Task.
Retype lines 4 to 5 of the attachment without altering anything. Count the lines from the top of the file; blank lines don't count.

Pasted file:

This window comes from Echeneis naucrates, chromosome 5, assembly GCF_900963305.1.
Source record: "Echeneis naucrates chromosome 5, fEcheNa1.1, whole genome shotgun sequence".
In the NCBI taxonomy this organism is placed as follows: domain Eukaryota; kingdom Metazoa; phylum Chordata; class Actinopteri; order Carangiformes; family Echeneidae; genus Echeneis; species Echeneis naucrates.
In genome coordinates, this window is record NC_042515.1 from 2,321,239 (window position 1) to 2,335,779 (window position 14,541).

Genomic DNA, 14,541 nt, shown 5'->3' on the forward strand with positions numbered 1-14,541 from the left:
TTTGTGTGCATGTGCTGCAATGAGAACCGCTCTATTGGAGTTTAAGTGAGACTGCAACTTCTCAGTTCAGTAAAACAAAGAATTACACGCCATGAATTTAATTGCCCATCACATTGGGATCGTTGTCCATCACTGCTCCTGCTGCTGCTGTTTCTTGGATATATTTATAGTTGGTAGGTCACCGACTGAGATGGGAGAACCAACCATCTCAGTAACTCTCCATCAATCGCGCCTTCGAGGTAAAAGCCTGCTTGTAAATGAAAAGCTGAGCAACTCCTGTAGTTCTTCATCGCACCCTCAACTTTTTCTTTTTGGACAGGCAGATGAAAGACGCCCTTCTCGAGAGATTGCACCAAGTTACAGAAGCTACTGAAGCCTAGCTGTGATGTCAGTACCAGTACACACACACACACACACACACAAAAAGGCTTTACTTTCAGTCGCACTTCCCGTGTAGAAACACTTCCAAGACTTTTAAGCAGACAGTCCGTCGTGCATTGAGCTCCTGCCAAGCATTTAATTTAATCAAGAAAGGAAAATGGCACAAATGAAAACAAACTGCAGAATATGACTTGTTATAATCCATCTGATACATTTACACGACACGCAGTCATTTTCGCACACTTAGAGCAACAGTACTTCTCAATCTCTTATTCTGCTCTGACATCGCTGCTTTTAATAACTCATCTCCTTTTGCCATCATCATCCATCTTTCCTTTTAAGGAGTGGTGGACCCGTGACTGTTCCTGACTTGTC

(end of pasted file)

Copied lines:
In genome coordinates, this window is record NC_042515.1 from 2,321,239 (window position 1) to 2,335,779 (window position 14,541).

Genomic DNA, 14,541 nt, shown 5'->3' on the forward strand with positions numbered 1-14,541 from the left: